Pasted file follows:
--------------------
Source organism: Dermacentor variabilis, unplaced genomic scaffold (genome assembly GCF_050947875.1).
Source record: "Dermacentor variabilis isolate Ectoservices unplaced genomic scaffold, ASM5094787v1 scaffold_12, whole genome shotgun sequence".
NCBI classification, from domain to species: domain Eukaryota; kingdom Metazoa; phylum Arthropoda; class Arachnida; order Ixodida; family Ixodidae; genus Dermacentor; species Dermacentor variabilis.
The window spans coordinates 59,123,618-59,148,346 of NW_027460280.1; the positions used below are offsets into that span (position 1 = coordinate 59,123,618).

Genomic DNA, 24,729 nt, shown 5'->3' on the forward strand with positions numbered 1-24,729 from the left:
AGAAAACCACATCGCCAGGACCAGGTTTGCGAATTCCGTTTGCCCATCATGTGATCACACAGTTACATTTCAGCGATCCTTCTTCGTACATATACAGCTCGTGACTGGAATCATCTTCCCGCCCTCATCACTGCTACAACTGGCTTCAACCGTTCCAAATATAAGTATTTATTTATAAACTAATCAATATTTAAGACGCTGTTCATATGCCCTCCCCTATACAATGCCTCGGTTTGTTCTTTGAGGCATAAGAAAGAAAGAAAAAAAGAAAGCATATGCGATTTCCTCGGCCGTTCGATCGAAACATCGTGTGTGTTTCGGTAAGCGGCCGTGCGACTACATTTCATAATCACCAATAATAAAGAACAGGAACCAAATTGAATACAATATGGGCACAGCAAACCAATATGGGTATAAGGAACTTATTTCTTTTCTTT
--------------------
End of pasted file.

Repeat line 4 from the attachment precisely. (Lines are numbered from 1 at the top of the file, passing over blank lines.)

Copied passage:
The window spans coordinates 59,123,618-59,148,346 of NW_027460280.1; the positions used below are offsets into that span (position 1 = coordinate 59,123,618).